Musings on Photography

Figuring things out

Posted in Photo Garden by Paul Butzi on October 15, 2008

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I’ve often written about making photographs being a way, for me, to figure things out. This figuring out happens in very small increments.

Yesterday, working my way through one day’s take, I found the photo above. Note the green edge on the central leaf. I’ve noticed these green edges in a number of photos over the past year, and I’ve been wondering what caused them. It’s not particularly important, I just wondered.

Then I came across the following photo.

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Hmm. Notice how the curve on the green edge matches the (hidden) curve of the leaf below. It even includes the ‘barbs’ on the edge of the leaf below.

My conclusion about all this is that, before, the lower leaf overlapped above the upper leaf, rather than below as in this photo. It was that way for some number of sunny days, then we had a windy spell. And after the wind, the leaves settled into the configuration in the photo above. The green bit we’re looking at is a contact print of the edge of the lower leaf. Aha! How cool is that? What can be more exciting that realizing that the leaves on some of the trees around my home are actually photographs?

I’m not saying this is deep insight, I’m saying it’s very shallow insight. But it does increase the depth at which I view things.

My world has not been rocked by this discovery. It’s one of those discoveries which, in retrospect, seems perfectly obvious. In the scheme of things, it’s a little thing. But little things add up, and I’m better off understanding what’s going on here than I was not knowing. Happier. Better regulated. More content. It pleases me more than I can say to think that, all around me, even as I type, trees near my home are busily making photographic contact prints of themselves.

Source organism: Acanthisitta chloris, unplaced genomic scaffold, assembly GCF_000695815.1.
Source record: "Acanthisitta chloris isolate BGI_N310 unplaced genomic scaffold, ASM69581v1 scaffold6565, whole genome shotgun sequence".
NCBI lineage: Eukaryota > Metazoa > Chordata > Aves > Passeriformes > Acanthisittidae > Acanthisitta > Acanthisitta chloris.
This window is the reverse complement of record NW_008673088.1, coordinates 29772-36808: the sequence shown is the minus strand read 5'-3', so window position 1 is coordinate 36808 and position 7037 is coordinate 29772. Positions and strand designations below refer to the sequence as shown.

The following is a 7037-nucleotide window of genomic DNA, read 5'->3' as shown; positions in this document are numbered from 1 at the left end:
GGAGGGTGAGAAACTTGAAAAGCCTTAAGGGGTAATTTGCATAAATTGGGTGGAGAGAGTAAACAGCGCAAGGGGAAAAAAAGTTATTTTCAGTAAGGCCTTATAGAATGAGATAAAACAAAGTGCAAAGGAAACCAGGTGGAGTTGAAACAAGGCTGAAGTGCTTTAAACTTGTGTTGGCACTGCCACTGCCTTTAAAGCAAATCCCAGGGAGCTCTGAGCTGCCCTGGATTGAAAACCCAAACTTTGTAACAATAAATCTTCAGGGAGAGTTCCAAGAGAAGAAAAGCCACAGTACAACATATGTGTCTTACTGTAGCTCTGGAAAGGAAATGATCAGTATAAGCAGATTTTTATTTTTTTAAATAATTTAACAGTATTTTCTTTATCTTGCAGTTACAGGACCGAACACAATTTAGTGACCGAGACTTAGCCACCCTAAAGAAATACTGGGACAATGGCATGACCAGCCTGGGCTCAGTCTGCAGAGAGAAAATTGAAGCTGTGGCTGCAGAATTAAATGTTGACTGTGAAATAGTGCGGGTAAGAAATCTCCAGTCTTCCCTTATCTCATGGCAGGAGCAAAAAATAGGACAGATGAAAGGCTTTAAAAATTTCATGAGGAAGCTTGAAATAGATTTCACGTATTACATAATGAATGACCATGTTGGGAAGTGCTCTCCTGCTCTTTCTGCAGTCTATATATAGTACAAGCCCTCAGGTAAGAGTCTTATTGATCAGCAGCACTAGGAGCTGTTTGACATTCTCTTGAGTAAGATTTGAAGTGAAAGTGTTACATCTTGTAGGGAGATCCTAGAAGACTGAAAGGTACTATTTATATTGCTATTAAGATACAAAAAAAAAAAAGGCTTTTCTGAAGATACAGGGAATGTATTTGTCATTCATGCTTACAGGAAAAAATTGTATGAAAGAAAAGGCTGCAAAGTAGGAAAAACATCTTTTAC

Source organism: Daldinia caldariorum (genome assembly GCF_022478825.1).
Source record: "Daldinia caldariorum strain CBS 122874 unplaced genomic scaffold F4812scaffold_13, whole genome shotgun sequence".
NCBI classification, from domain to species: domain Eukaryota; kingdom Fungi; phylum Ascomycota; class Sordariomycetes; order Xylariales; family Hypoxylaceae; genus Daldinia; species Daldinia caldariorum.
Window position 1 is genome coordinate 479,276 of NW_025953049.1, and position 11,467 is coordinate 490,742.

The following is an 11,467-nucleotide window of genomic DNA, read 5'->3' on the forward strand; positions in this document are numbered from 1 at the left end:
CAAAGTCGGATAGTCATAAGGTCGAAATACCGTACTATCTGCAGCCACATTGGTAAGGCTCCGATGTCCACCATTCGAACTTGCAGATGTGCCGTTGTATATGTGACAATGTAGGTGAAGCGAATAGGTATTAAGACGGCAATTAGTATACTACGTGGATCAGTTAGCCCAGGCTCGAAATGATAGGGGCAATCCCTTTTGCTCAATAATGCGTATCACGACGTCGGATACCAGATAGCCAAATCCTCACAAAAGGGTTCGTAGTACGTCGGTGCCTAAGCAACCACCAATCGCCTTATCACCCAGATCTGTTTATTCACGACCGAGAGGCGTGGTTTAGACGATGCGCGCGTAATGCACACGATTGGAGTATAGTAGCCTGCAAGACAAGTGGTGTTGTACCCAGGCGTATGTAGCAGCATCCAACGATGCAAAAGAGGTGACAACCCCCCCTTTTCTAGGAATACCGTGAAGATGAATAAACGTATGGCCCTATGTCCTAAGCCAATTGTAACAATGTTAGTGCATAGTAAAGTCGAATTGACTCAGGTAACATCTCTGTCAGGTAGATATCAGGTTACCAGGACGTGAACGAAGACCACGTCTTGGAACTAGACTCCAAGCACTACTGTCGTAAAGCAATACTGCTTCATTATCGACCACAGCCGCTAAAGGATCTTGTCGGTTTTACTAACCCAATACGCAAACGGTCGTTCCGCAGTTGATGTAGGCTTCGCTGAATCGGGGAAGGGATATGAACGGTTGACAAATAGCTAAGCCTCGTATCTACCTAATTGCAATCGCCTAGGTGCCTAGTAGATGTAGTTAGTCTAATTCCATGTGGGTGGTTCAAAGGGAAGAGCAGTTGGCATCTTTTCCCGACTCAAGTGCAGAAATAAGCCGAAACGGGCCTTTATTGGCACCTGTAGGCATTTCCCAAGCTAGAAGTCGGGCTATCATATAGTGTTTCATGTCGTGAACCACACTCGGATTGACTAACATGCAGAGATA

3 Responses

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  1. Gordon McGregor said, on October 15, 2008 at 9:40 am

    You should search for photosynthetic photographs. With the right sort of masking or light projection, you can use this effect to create images on the leaves.

  2. Kjell Harald said, on October 15, 2008 at 10:48 am

    I once saw, on TV that is, a guy who exposed portraits on the grass in some park. The images remained visible for some days.

  3. Bryan Willman said, on October 16, 2008 at 12:49 pm

    This sort of discovery, and the science behind it, is really important for dispelling superstition and pointless fear.

    It’s akin to the realization that the screaching noises on the roof are crows sliding around, rather than monsters come to eat us. (Unless you have really large crows…)

    Besides, many artists benefit from working in a community of artists. You know have more members in your local community…


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